I can’t remember exactly when it was that my dislike for pasta started. It might’ve been during one of the many, many, many times mum made “salami pasta” for us for dinner as children (I hated salami, the hatred may have extended to creamy tagliatelle used as a vehicle for it). It might’ve after eating the watery, doughy, rubbery pasta- never spaghetti- that we were served at boarding school. Or it might’ve been while struggling with an eating disorder as a teenager, when I shunned as many carbs as I could get away with.
Whatever it was, for the past decade, pasta has been something I’ve typically avoided and, if forced to eat, not enjoyed. And yet on Sunday night, a strange thing happened: I made pasta for dinner from scratch, and genuinely really enjoyed eating it.
Now don’t get me wrong, my first ever attempt at pasta was far from flawless. The dough was under-kneeded, the pasta lacked “snap” and my ingenious idea of having thick ribbons of it didn’t help, while the pesto I served it with was slightly over-salted and lacked tanginess as a result of subbing in verjuice for lemon juice and improvising a recipe. But as meals go, it was edible, it certainly wasn’t disgusting and my boyfriend and I both quite enjoyed it- result!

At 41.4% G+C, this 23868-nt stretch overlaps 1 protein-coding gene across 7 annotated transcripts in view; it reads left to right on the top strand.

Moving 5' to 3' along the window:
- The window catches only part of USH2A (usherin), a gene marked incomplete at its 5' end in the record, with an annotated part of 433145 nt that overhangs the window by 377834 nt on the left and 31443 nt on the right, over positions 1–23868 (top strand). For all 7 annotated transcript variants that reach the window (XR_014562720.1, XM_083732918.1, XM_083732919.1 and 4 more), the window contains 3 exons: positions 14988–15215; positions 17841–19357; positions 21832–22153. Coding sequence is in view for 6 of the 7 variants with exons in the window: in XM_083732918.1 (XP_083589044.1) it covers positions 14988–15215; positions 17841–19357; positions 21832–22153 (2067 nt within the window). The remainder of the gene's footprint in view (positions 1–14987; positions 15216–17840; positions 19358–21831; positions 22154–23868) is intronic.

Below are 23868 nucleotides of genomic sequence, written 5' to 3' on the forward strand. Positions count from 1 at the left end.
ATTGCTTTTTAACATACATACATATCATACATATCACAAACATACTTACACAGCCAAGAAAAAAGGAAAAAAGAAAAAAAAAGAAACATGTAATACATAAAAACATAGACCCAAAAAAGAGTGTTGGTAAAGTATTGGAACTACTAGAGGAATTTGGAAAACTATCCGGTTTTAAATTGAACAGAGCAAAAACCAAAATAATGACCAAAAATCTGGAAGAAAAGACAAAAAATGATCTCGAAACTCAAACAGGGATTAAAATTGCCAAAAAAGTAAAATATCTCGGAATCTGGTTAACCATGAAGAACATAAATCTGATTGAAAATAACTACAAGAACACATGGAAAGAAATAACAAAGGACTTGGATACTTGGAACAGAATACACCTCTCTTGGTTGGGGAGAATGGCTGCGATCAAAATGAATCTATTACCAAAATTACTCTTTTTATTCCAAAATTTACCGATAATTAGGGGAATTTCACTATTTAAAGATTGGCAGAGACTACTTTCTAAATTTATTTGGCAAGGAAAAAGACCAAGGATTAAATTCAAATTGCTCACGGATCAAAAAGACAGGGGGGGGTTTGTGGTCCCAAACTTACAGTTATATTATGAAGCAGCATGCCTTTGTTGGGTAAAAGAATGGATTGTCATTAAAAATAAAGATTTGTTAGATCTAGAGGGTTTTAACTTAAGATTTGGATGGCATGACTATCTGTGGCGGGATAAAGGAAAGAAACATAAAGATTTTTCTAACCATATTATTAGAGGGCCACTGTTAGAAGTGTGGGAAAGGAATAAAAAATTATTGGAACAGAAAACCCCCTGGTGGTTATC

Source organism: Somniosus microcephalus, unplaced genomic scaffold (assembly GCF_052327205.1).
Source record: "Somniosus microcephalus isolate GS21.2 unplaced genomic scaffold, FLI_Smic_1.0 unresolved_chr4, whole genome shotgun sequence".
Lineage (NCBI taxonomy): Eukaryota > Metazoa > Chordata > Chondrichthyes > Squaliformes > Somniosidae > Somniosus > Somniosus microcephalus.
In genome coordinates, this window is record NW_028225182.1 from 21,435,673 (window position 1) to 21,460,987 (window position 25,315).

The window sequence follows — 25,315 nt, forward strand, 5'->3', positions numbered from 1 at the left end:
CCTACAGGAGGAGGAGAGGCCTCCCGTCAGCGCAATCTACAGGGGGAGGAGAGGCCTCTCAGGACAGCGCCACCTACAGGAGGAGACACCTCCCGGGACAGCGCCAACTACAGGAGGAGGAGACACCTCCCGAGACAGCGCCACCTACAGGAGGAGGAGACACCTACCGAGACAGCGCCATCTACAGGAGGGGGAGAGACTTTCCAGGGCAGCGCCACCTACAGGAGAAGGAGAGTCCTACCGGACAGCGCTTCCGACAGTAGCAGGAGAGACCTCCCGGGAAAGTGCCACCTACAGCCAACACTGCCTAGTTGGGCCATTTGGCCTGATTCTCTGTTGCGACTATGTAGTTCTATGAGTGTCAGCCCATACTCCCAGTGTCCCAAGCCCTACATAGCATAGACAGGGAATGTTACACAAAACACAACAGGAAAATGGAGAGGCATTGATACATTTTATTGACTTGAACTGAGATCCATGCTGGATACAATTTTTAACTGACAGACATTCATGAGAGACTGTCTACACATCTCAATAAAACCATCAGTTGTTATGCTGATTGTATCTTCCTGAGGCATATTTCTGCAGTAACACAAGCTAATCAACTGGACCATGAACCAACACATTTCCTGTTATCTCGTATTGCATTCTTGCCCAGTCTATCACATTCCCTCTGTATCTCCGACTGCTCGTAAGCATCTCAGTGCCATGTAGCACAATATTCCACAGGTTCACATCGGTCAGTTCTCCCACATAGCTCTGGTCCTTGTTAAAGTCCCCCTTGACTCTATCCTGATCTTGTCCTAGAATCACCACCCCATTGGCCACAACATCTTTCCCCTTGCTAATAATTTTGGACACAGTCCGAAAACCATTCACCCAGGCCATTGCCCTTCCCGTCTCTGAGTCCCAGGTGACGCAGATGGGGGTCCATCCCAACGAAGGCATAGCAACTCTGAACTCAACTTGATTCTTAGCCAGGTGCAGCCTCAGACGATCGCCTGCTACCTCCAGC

So, why did I end up making pasta in the first place? Well, the answer lies in our recent attempts to reduce our plastic consumption, something I cover in my other journal posts. Over the past couple of months, we’ve begun buying dry-goods from bulk-bin stores, getting veggies from the market or the nearby grocers, and sourcing our eggs, milk and butter as locally as we can. After a few weeks, we were eating better and felt like we had more energy. Our kitchen-waste had dropped dramatically and our diet had suddenly become ten times more varied.
However, when it came to “easy, quick-fix meals”, we were still a bit stuck. We couldn’t buy cupboard staples like pasta or tortillas (a staple for us) because of the soft-plastic they come wrapped in.
We had to make them. And, in spite of the effort, trials and tribulations of doing so, I feel as if I’ve fallen in love with cooking all over again. There’s something wonderful about giving people food you’ve made yourself, from being able to add the flavours you want to the foods you make, and from knowing exactly what’s gone into your food and in what quantities. In the evenings, the kitchen is now the hub of our house, where you’ll me cooking dinner and my boyfriend cleaning up after me, tasting dinner as it comes. We even use an old-fashioned 1950’s cookery book, which, if you ignore the fact that it’s directed to the “modern housewife”, has plenty of useful tips.
Naturally, we don’t always get it right. The pesto pasta on Sunday is a good example of a dish that was slightly off the mark. But every now and again we do- the tortillas last night for friends, for example, or the veggie curries we’ve been living off. And when we do there’s an indescribable satisfaction that comes from it- a satisfaction that, to me, summarises what cooking, and in turn food, really should be all about.